Construction of major new transmission facilities, in particular, raises unique issues because transmission facilities have long lives – typically 40 years or more. Evaluating the merits of a proposed new facility is  challenging, because common practices take into account only those expected costs and benefits from a project that can be quantified with a high degree of perceived certainty. This has two effects:
First, it leads to a focus on the subset of cost and benefits that can be readily quantified. Not taking into account the costs and benefits that are hard to quantify has the effect of setting their value to zero in a comparison of costs and benefits.
Second, it leads to projections of costs and benefits that are generally on extrapolations drawn from recent experiences. Projections based only on recent experiences will not value the costs and benefits a transmission project will have under very different assumptions or scenarios regarding the future because they ignore or discount the likelihood of these possibilities. Such a narrow view of the range of costs and benefits that could occur provides a false sense of precision.
Transmission developers are all about tossing made up, speculative, or fantasy "benefits" onto the table in order to make their projects appear to pass a cost-benefit analysis.  But no one has ever quantified the REAL cost of transmission.  I'm not talking about a project's total capital spend, or its annual revenue requirement. I'm talking about the very real costs to landowners who are unlucky enough to be picked to sacrifice their homes, businesses, retirement, health, peace of mind and countless other intangible COSTS for the benefit of the electricity-slurping public in some far off city.  Market value payments for the involuntary sale of transmission right of way only attempt to compensate for the value of the land, not all the other costs to the landowner's way of life that can't be... in DOE-speak... "readily quantified."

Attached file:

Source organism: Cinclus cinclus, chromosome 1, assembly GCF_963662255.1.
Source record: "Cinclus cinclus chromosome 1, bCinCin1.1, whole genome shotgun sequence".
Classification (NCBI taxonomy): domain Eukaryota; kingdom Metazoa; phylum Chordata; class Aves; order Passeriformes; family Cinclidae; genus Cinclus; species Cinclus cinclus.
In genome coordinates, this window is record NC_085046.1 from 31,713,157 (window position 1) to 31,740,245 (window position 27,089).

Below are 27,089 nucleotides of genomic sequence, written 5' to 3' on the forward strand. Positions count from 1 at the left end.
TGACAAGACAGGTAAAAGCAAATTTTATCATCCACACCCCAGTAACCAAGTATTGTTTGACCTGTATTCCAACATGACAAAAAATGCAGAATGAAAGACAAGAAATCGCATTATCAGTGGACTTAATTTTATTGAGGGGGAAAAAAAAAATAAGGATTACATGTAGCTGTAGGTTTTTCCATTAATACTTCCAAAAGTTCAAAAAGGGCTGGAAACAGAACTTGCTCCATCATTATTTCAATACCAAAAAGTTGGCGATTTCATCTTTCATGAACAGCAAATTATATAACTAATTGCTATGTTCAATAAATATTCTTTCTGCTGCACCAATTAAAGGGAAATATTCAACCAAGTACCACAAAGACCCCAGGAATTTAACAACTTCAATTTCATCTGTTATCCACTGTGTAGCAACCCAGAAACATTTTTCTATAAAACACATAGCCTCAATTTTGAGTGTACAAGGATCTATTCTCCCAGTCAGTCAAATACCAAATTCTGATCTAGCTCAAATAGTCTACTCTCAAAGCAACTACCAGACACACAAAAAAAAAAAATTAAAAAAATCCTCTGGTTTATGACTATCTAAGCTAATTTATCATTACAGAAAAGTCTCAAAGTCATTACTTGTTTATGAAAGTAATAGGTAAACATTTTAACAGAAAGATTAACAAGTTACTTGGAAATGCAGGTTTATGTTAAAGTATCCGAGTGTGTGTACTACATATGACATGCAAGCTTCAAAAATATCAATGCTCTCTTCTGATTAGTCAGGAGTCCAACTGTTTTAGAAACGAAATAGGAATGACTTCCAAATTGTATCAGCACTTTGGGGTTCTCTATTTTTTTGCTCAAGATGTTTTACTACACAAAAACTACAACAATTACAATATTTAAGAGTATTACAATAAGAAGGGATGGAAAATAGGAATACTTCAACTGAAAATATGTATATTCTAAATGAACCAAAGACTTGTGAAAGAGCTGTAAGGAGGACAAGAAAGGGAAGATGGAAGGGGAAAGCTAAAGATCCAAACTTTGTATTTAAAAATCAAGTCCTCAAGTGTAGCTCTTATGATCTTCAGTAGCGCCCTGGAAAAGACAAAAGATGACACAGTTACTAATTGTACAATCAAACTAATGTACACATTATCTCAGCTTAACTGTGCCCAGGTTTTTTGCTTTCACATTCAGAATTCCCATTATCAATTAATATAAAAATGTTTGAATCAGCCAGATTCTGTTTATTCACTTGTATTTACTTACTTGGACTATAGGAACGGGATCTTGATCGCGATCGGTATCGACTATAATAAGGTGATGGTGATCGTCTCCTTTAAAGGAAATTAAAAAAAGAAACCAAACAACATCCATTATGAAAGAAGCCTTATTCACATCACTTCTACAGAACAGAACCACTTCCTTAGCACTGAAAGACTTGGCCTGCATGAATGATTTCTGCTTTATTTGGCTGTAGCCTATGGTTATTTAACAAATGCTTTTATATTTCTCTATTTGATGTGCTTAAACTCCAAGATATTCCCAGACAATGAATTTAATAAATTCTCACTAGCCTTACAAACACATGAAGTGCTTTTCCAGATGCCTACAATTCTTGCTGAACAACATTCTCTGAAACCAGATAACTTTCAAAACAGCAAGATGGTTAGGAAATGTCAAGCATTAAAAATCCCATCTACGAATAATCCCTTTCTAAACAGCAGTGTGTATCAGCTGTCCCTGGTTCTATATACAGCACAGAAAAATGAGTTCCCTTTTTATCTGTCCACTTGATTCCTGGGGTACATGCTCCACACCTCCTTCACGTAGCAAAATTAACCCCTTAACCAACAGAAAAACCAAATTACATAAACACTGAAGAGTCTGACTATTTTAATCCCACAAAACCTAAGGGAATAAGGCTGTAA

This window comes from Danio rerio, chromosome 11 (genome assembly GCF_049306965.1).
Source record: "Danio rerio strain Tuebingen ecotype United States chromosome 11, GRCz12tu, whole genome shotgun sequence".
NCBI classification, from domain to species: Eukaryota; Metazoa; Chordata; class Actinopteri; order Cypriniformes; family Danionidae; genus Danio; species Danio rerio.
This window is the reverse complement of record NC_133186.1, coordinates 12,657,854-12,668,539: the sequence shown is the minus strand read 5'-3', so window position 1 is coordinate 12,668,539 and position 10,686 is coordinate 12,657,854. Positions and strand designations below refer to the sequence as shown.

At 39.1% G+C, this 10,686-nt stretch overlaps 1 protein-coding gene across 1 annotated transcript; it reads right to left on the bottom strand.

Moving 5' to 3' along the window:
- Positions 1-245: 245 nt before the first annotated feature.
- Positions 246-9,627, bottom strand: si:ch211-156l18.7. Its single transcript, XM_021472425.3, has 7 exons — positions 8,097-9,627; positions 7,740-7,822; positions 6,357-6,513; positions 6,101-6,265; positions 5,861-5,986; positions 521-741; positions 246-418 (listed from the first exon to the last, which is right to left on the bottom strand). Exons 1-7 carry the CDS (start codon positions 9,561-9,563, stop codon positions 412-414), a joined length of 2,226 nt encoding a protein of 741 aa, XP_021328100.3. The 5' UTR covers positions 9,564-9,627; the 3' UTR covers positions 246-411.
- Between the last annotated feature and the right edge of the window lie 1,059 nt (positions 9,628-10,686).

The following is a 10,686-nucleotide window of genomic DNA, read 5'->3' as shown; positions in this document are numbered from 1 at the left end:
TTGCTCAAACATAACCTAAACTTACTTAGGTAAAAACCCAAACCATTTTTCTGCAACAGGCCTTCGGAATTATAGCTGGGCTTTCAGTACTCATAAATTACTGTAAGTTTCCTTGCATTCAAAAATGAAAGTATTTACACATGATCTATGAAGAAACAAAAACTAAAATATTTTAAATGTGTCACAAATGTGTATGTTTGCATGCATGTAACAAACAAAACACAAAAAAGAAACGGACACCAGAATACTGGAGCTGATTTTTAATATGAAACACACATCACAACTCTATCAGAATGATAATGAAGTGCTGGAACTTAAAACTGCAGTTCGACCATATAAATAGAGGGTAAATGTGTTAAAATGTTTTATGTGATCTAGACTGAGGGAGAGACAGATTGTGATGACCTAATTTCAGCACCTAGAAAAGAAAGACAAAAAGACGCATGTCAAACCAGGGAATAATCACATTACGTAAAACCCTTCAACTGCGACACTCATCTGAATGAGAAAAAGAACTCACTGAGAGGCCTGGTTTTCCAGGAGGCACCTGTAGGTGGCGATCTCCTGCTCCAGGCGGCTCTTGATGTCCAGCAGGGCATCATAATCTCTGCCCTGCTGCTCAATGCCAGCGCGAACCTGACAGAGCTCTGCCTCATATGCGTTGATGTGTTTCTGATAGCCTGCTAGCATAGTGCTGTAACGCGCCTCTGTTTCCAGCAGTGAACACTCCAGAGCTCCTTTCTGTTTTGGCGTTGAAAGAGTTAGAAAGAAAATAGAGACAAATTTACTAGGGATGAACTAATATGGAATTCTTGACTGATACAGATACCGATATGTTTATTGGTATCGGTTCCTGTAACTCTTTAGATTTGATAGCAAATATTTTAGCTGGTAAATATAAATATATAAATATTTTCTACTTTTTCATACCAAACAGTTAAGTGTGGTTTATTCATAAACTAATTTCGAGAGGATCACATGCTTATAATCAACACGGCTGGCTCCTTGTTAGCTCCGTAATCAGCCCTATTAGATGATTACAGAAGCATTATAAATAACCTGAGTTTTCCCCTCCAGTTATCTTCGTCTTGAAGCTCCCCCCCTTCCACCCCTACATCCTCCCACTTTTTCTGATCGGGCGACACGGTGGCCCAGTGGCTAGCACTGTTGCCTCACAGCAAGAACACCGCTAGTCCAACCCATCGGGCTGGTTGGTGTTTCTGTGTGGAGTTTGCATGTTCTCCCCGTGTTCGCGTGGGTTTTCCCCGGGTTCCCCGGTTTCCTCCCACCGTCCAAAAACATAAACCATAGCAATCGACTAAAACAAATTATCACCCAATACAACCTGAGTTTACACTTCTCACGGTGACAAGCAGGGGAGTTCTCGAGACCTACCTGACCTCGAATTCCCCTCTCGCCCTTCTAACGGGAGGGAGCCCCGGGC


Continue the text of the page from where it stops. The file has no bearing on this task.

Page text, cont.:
Also, the DOE still seems to think that offshore wind is experimental
As will be discussed later in this chapter, many states adopted Renewable Portfolio Standards with requirements or goals to use more  renewable‐sourced electricity.
Because much of the best utility‐scale renewable resource potential is relatively remote from the load centers, the states then had to authorize new transmission construction to enable the desired renewable‐based electricity to reach the grid.
Maybe you can give DOE a link to its own map showing the best utility-scale renewable potential located just a few miles offshore, conveniently near load centers?  Quit tinkering, Einstein, and get 'er done!